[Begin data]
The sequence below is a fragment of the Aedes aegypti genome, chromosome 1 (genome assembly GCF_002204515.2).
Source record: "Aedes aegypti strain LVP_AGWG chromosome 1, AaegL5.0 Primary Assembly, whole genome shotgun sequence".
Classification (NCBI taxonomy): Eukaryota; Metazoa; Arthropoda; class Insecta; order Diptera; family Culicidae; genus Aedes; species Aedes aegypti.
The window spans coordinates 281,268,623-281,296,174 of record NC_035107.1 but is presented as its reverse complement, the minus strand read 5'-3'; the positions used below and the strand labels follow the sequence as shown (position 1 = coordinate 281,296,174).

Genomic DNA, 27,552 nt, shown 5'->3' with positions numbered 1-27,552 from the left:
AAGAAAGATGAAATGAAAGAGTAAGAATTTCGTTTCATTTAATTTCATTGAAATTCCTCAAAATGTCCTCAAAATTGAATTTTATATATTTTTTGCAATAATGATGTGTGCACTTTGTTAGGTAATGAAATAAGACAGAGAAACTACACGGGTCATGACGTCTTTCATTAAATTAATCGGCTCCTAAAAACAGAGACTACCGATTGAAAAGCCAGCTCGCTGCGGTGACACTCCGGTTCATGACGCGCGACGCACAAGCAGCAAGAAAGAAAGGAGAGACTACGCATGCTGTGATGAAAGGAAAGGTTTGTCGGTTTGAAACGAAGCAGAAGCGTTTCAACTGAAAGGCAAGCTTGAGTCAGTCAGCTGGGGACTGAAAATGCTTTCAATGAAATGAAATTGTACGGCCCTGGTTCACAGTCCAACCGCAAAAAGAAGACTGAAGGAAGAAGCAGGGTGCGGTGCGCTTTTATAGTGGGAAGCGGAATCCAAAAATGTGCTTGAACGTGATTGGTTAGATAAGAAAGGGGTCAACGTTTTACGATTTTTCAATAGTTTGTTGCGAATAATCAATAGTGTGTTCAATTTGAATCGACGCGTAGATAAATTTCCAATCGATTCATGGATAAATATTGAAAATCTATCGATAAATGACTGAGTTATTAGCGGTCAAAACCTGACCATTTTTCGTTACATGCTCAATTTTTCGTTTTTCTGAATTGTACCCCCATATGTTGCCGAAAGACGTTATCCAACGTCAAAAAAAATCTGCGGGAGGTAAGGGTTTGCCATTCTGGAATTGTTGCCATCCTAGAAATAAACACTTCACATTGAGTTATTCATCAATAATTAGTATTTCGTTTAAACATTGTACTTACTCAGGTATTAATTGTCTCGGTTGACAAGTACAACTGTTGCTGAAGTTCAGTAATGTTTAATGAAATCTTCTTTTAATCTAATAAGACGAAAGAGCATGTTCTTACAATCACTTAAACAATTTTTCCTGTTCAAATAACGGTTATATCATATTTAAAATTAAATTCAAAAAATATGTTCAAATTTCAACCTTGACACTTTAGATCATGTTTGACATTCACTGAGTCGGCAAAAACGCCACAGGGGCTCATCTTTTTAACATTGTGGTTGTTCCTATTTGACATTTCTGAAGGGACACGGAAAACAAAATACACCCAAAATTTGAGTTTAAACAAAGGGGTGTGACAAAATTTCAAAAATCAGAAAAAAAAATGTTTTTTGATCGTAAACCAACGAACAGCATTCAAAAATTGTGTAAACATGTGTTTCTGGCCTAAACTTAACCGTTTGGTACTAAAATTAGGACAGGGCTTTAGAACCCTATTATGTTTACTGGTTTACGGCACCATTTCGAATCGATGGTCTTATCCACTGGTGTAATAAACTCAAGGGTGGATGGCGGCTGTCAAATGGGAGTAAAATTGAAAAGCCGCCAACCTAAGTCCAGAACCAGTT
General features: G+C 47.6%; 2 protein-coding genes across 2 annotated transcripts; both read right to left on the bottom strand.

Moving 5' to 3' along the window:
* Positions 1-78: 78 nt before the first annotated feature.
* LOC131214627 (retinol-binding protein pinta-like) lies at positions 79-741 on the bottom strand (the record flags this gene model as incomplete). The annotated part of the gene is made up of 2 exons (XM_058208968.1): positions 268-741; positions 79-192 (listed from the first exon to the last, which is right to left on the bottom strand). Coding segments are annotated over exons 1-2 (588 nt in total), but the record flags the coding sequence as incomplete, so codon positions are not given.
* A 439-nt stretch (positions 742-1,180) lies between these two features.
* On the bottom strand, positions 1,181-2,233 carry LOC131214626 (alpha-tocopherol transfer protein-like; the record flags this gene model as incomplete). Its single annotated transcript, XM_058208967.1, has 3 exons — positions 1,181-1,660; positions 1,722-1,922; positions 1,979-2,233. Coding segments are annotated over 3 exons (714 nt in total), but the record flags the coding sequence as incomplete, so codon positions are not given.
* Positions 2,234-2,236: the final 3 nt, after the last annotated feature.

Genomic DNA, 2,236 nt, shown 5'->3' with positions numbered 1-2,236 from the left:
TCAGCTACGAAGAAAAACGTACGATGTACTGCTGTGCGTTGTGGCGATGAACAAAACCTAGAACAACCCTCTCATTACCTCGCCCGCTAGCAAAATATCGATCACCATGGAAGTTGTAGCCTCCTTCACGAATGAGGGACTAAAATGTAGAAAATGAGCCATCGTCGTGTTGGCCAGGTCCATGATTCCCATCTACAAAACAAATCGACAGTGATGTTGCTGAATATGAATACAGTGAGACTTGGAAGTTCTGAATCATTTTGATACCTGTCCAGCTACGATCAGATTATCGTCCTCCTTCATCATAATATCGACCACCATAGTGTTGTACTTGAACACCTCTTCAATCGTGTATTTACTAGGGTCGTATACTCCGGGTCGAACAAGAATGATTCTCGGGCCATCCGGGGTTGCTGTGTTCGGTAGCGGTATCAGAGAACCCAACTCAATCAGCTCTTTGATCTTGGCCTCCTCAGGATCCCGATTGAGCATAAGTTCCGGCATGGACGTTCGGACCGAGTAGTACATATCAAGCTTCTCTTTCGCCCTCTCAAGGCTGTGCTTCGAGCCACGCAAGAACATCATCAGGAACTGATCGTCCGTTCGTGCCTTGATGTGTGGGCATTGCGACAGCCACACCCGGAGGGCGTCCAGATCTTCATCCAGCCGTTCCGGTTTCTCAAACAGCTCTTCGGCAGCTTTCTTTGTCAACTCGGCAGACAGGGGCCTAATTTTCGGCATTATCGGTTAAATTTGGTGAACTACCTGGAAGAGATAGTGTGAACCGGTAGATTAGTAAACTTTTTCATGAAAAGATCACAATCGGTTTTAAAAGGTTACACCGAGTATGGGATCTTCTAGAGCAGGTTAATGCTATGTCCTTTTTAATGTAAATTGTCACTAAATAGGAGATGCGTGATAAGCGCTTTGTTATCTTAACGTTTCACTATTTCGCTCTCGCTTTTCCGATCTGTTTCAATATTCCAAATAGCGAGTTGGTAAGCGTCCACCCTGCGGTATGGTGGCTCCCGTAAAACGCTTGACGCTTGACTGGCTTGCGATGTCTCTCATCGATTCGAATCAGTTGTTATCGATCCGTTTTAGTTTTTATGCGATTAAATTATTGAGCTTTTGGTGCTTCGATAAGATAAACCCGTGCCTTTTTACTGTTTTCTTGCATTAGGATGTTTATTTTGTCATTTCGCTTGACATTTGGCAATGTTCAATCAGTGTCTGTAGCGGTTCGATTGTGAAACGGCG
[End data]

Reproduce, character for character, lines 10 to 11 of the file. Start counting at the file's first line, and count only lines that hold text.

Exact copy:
* LOC131214627 (retinol-binding protein pinta-like) lies at positions 79-741 on the bottom strand (the record flags this gene model as incomplete). The annotated part of the gene is made up of 2 exons (XM_058208968.1): positions 268-741; positions 79-192 (listed from the first exon to the last, which is right to left on the bottom strand). Coding segments are annotated over exons 1-2 (588 nt in total), but the record flags the coding sequence as incomplete, so codon positions are not given.
* A 439-nt stretch (positions 742-1,180) lies between these two features.